Perspectives: What are the limits, if any, to Constitutional rights?

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  • Sarah Buxton

    Sarah Buxton

    There are countless examples of limits to the Constitution that come in the forms of additional amendments, laws passed by Congress and Supreme Court decisions. For example, your First Amendment right to free speech does not include libel and defamation, obscene or indecent expressions, or shouting “Fire!” in a movie theatre. But here’s some food for thought: Should the Constitution be read as a living document that can change from era to era, or should it be taken literally? Shouting “Fire!” in a movie theatre protects the public and restricts the rights of an individual. But why do we have this limit in the first place? If the Constitution is a living, breathing document, why do we even need to formally make a restriction on the First Amendment? Why not just read it differently? Because, in the words of the late Supreme Court Justice Antonin Scalia, the Constitution is, “good and dead.” So next time you start thinking you are completely free in the United States, think about all of the restrictions we have on our Constitutional rights. Come to think of it, now I feel the need to break out my “Don’t Tread on Me” t-shirt.
  • Morgan Atwood

    Morgan Atwood

    The Constitution applies to “we” the people. Yet, the “we” included in the “we” continues to evolve. Those in power determine who is included and what rights and freedoms “we” are afforded. For example, the Sixth Amendment protects one’s rights to a speedy trial and to the assistance of counsel. However, those protections are frequently absent to those who cannot afford them. In practice, the accused without funds to hire an attorney or pay even a nominal cash bail remain incarcerated, awaiting the aid of a time and resource constrained public defender. Under such dire circumstances, one may plead guilty and forego trial for a crime he or she did not commit to escape continued incarceration or make life-altering decisions with inadequate legal advice. “We” are stratified according to economic, race, gender and other factors. A more perfect union is only attainable when “we” provide equal protection to all.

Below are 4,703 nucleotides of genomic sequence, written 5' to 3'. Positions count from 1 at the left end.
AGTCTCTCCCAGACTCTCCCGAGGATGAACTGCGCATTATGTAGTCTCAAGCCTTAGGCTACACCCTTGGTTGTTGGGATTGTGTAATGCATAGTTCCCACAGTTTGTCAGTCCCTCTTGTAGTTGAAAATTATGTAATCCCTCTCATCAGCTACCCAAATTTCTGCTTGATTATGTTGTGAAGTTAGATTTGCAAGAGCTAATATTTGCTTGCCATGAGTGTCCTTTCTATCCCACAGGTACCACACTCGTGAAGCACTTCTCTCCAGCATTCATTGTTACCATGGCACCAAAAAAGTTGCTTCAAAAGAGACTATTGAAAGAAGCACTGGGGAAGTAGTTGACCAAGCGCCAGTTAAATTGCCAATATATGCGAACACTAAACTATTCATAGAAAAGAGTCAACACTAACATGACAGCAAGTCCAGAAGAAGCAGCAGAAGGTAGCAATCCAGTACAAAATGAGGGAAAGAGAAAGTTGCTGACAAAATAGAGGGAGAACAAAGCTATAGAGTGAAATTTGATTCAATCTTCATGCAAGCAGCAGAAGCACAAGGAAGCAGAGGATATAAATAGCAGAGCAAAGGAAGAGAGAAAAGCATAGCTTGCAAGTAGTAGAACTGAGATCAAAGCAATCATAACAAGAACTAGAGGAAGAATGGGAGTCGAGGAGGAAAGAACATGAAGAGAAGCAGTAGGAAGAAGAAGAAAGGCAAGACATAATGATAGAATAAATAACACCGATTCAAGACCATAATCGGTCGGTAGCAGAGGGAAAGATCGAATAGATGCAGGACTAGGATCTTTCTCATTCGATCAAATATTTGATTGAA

• Dan Ponder

    Dan Ponder

    The Constitution (7,369 words) is ambiguous and barely longer than a Drury senior thesis. Cases that implicate the Constitution yield outcomes derived from one of two ways the Supreme Court interprets the Constitution. “Originalism” holds that no rights are given if the Constitution does not explicitly create them, and must be interpreted the way the Framers did. Originalism assumes that the meaning was plain to all in 1787, which is simply untrue. Compromise and bargaining reflects what Michael Walzer calls “the balance of forces, not the weight of arguments,” and any clear understanding is impossible. In the gun control case District of Columbia v. Heller (2008), Justices Scalia and Stevens used “original meaning” to arrive at different conclusions of Framers intent. A “Living Constitution” adapts with society. A 21st century understanding of the commerce clause is hardly equivalent to that from the 18th century. The Living Constitution IS “original intent” and the future was on the Framers’ minds. The amendment process is the most obvious example; others include barring Congress from ending the slave trade until 1808, strategic ambiguity in areas from elections to policy, institutional design, relationships between state and nation, leaving to the future to fill in the blanks. The Framers were smart enough to know they weren’t smart enough to set the limits for generations to come which they cannot. It is to their credit that they did not try.
  • Corey Ritter

    Corey Ritter

    I’ve always been a staunch supporter of the constitution (in its entirety), and wary of what too many limits, or amendment abolition, could lead to. As a “country boy” married to a law enforcement officer, I’ve seen (and heard) plenty of talk around “sensible limits” to constitutional rights, usually floating around one in particular. But, it seems that no one thinks of the implications and/or ramifications associated with these limits. Further, with all the talk around sensible limits, there are few definitions of the term “sensible” given that don’t border absolute abolition. Limiting or abolishing one constitutional right opens the door to allowing all of our constitutional rights to be limited, or abolished. It’s an all or none scenario. The first amendment is adamantly supported, as it should be. But, failing to realize that suggesting the abolition or strict limitation of another amendment is extremely dangerous to democracy, and ultimately, that “God-given” right of Freedom of Speech. Let me be clear: I am aware that this is just my opinion, and the issue is far bigger than me – but it has nothing to do with how I align myself politically, as I’ve voted for candidates from both major parties, as well as independent candidates. However, from my experience and personal beliefs, there is no such thing as “sensible limits,” unless, you know, you’re cool with limitations on all of our constitutional rights.